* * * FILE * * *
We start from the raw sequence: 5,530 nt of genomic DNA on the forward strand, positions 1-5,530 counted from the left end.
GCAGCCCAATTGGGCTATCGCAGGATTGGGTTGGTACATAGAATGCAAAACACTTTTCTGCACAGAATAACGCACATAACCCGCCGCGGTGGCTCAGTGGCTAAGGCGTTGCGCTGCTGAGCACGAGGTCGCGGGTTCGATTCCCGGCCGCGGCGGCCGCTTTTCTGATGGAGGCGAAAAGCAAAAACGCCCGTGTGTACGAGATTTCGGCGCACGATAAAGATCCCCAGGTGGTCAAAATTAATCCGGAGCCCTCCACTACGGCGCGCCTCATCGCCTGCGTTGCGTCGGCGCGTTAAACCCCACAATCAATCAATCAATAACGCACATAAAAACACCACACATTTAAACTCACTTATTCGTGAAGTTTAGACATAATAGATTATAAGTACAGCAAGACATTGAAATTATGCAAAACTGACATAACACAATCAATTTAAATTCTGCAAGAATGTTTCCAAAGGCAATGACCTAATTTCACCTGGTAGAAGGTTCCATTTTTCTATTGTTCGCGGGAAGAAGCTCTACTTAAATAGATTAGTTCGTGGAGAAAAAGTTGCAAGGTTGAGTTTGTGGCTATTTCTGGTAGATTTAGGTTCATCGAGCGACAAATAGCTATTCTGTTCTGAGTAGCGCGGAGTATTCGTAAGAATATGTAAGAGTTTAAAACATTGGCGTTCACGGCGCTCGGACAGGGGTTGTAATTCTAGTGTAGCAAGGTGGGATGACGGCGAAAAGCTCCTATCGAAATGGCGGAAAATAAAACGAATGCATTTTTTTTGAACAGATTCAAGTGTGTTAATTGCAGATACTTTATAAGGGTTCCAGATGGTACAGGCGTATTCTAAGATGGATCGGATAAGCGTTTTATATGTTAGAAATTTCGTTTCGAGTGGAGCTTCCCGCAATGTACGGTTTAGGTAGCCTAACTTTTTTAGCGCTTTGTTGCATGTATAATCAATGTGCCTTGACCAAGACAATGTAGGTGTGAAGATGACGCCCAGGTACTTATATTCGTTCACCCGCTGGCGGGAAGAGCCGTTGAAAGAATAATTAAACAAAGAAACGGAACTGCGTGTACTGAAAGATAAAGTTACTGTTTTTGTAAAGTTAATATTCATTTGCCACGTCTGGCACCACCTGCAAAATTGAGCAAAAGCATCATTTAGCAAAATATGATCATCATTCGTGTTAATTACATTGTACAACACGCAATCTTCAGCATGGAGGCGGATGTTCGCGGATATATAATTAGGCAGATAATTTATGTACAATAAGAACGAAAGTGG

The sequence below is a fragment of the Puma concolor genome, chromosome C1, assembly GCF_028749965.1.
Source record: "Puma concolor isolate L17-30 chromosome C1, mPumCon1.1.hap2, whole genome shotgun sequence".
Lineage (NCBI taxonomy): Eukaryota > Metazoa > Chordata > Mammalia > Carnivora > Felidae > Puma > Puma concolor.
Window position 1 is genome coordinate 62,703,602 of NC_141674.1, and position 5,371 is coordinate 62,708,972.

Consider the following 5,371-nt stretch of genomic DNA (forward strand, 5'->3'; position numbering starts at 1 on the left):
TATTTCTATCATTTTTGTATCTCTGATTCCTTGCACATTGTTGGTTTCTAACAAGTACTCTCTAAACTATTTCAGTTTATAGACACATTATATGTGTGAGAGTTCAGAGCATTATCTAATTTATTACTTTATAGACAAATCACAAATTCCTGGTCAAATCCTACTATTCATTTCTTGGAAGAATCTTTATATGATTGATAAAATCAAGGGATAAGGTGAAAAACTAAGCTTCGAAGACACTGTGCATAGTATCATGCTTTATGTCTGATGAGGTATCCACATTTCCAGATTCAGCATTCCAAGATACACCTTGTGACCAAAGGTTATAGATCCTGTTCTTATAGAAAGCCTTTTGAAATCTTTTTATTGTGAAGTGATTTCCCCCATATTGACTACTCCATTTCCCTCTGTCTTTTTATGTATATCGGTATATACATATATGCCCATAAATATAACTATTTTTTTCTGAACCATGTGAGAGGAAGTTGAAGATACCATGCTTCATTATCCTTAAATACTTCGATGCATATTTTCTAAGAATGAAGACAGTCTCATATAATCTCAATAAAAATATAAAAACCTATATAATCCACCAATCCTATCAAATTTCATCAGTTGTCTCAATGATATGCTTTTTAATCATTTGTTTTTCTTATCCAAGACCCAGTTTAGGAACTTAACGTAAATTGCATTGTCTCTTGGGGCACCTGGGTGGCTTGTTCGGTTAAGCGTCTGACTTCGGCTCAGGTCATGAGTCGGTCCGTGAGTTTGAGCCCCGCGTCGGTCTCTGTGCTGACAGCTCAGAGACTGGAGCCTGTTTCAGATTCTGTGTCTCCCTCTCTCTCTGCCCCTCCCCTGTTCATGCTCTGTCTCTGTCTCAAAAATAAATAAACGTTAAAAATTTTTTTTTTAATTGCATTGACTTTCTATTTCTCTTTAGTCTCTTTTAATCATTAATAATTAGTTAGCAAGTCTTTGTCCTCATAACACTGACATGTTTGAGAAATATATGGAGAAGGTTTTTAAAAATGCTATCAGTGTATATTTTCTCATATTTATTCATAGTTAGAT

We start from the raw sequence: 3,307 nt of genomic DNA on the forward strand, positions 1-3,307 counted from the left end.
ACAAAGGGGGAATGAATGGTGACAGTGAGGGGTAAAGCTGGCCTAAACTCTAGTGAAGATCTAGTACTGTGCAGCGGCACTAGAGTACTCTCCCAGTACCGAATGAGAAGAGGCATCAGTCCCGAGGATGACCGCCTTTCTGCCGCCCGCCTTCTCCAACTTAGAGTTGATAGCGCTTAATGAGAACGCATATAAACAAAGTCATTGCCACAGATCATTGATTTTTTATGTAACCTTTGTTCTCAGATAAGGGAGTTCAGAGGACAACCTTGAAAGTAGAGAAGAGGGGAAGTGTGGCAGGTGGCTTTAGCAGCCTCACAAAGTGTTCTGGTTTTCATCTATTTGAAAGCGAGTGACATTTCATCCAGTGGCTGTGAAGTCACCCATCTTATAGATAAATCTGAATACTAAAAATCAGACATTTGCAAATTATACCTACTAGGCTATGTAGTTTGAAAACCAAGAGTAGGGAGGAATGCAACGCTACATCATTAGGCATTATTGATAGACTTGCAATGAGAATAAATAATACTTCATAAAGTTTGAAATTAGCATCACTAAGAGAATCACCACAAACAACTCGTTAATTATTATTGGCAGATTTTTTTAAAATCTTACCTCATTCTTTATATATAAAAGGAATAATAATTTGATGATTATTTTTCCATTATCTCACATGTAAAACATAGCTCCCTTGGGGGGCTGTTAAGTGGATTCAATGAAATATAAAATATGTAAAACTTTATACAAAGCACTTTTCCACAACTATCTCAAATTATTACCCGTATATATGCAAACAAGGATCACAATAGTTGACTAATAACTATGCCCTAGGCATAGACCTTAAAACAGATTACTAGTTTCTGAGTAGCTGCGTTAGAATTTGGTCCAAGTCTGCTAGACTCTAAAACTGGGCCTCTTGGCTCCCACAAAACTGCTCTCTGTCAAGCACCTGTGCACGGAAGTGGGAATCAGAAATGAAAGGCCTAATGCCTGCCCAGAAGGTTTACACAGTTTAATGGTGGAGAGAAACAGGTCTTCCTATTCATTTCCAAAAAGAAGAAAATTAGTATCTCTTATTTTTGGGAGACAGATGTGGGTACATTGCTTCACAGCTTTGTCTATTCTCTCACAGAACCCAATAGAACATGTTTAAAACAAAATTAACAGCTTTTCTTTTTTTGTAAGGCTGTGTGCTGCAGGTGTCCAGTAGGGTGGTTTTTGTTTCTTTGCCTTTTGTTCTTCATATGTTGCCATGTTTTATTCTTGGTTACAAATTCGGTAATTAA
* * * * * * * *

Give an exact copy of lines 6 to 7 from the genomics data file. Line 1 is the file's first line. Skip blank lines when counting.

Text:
Window position 1 is genome coordinate 62,703,602 of NC_141674.1, and position 5,371 is coordinate 62,708,972.

Consider the following 5,371-nt stretch of genomic DNA (forward strand, 5'->3'; position numbering starts at 1 on the left):